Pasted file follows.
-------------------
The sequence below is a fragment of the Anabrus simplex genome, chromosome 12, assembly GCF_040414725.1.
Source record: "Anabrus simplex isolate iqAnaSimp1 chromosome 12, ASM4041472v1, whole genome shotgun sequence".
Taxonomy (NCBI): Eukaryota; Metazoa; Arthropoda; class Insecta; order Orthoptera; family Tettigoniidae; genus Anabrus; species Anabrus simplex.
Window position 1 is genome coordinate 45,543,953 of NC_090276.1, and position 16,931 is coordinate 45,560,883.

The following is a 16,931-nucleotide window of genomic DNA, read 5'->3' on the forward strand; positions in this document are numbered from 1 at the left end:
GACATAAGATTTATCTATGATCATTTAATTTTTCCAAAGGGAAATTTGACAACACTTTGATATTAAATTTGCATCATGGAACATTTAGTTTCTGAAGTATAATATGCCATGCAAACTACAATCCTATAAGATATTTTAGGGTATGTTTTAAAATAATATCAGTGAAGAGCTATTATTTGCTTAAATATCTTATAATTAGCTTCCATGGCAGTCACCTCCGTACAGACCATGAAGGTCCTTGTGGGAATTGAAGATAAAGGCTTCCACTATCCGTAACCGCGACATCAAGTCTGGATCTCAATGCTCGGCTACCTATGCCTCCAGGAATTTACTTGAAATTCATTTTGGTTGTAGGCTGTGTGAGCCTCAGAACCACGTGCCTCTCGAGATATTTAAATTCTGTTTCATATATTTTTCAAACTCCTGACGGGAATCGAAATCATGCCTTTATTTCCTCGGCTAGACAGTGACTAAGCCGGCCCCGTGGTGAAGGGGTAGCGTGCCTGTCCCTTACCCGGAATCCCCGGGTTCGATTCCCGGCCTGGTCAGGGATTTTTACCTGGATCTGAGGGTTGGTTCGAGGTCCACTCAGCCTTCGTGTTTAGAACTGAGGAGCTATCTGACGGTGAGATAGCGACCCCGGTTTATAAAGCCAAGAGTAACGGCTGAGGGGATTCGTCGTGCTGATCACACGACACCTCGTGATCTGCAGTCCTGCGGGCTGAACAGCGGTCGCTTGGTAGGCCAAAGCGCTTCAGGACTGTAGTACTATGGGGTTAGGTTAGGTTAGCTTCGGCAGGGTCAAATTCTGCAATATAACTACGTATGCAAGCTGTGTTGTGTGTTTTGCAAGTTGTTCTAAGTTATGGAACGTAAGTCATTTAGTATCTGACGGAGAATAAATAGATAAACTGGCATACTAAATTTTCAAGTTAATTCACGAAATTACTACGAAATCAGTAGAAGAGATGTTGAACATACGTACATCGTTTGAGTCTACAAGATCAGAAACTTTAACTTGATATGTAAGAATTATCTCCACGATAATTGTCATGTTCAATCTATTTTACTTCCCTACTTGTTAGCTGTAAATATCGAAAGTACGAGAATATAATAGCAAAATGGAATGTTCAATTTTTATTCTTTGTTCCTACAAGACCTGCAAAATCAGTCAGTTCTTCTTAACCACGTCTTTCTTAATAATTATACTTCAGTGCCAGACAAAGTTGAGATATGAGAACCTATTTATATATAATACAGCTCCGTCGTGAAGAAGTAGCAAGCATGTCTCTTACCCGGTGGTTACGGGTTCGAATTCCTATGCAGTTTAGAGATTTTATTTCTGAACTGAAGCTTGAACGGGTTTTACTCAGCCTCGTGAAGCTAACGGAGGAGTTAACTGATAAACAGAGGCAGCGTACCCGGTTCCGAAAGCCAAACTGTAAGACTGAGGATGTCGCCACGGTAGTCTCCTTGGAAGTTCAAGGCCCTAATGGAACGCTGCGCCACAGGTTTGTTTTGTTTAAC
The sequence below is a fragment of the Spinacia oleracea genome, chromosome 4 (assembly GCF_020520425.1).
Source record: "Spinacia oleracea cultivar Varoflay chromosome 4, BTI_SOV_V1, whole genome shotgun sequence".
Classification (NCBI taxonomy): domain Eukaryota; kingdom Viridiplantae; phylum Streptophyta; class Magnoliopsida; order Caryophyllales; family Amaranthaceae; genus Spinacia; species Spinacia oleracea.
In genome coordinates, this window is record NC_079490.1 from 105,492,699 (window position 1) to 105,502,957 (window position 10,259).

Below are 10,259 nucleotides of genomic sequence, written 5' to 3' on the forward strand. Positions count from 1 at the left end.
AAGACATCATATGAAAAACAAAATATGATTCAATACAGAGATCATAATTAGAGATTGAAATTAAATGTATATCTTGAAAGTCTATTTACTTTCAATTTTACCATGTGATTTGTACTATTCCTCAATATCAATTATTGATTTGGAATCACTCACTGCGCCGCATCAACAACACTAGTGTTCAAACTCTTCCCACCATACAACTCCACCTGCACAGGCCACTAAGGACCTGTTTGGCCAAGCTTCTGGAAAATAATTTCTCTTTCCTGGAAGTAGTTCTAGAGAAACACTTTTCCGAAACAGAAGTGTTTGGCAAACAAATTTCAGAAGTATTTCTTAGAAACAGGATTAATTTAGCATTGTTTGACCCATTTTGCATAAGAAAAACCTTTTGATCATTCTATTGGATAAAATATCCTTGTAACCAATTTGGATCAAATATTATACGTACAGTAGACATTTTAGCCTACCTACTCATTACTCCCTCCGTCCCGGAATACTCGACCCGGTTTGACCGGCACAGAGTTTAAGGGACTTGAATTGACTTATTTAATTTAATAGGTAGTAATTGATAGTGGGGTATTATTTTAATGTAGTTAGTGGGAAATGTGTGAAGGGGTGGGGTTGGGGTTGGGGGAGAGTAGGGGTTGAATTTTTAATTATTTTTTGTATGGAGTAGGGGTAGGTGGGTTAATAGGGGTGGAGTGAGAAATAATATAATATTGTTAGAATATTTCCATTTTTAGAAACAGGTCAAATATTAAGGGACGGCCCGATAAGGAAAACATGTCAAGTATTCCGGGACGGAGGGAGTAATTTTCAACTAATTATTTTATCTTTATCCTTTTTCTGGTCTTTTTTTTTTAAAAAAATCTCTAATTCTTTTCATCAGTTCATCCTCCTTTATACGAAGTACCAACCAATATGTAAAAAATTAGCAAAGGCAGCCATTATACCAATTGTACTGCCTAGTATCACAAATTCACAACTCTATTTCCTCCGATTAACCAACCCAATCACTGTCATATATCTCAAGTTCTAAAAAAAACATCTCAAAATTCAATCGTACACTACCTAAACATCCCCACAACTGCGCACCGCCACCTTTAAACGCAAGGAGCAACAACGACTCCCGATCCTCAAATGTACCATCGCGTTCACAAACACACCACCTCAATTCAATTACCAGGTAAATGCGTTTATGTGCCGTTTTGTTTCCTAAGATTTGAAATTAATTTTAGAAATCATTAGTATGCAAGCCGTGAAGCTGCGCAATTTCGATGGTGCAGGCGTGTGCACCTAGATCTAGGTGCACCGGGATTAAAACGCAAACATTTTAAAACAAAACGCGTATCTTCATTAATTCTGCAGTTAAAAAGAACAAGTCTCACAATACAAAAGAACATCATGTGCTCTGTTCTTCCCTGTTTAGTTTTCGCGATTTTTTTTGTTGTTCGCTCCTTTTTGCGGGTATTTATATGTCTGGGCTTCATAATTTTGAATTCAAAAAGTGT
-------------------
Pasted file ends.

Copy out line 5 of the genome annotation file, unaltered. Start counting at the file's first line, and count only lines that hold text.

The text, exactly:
The following is a 16,931-nucleotide window of genomic DNA, read 5'->3' on the forward strand; positions in this document are numbered from 1 at the left end: